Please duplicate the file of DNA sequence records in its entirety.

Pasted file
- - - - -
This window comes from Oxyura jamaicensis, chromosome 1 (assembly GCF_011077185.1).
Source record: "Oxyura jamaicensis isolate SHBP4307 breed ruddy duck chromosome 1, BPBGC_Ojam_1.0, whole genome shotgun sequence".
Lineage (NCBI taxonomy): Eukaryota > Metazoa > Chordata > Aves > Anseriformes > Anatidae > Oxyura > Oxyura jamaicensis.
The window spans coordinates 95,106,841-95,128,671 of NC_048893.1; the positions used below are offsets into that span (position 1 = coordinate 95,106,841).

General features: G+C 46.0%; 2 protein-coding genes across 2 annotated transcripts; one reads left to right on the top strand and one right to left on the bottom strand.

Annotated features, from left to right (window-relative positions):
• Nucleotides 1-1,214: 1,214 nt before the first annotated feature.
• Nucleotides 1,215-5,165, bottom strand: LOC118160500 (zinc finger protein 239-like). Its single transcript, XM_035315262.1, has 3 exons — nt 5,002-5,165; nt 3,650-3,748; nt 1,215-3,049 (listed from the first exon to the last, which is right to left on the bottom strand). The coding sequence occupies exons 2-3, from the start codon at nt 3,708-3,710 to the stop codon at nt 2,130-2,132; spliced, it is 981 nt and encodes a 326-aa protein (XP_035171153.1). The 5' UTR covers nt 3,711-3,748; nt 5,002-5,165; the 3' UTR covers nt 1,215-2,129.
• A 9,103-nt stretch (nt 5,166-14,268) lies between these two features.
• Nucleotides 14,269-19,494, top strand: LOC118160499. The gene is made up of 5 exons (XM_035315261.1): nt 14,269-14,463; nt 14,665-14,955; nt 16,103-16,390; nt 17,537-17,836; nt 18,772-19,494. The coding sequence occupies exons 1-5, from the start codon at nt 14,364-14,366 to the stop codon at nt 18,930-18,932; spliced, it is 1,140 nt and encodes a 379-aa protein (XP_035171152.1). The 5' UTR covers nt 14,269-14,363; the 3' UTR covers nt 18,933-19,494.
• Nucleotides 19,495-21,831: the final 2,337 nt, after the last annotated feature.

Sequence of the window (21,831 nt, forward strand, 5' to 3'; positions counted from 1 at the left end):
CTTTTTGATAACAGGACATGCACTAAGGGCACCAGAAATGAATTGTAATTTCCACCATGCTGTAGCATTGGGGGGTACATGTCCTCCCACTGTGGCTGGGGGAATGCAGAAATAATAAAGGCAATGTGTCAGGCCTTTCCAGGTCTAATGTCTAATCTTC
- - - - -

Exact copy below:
This window comes from Oxyura jamaicensis, chromosome 1 (assembly GCF_011077185.1).
Source record: "Oxyura jamaicensis isolate SHBP4307 breed ruddy duck chromosome 1, BPBGC_Ojam_1.0, whole genome shotgun sequence".
Lineage (NCBI taxonomy): Eukaryota > Metazoa > Chordata > Aves > Anseriformes > Anatidae > Oxyura > Oxyura jamaicensis.
The window spans coordinates 95,106,841-95,128,671 of NC_048893.1; the positions used below are offsets into that span (position 1 = coordinate 95,106,841).

General features: G+C 46.0%; 2 protein-coding genes across 2 annotated transcripts; one reads left to right on the top strand and one right to left on the bottom strand.

Annotated features, from left to right (window-relative positions):
• Nucleotides 1-1,214: 1,214 nt before the first annotated feature.
• Nucleotides 1,215-5,165, bottom strand: LOC118160500 (zinc finger protein 239-like). Its single transcript, XM_035315262.1, has 3 exons — nt 5,002-5,165; nt 3,650-3,748; nt 1,215-3,049 (listed from the first exon to the last, which is right to left on the bottom strand). The coding sequence occupies exons 2-3, from the start codon at nt 3,708-3,710 to the stop codon at nt 2,130-2,132; spliced, it is 981 nt and encodes a 326-aa protein (XP_035171153.1). The 5' UTR covers nt 3,711-3,748; nt 5,002-5,165; the 3' UTR covers nt 1,215-2,129.
• A 9,103-nt stretch (nt 5,166-14,268) lies between these two features.
• Nucleotides 14,269-19,494, top strand: LOC118160499. The gene is made up of 5 exons (XM_035315261.1): nt 14,269-14,463; nt 14,665-14,955; nt 16,103-16,390; nt 17,537-17,836; nt 18,772-19,494. The coding sequence occupies exons 1-5, from the start codon at nt 14,364-14,366 to the stop codon at nt 18,930-18,932; spliced, it is 1,140 nt and encodes a 379-aa protein (XP_035171152.1). The 5' UTR covers nt 14,269-14,363; the 3' UTR covers nt 18,933-19,494.
• Nucleotides 19,495-21,831: the final 2,337 nt, after the last annotated feature.

Sequence of the window (21,831 nt, forward strand, 5' to 3'; positions counted from 1 at the left end):
CTTTTTGATAACAGGACATGCACTAAGGGCACCAGAAATGAATTGTAATTTCCACCATGCTGTAGCATTGGGGGGTACATGTCCTCCCACTGTGGCTGGGGGAATGCAGAAATAATAAAGGCAATGTGTCAGGCCTTTCCAGGTCTAATGTCTAATCTTC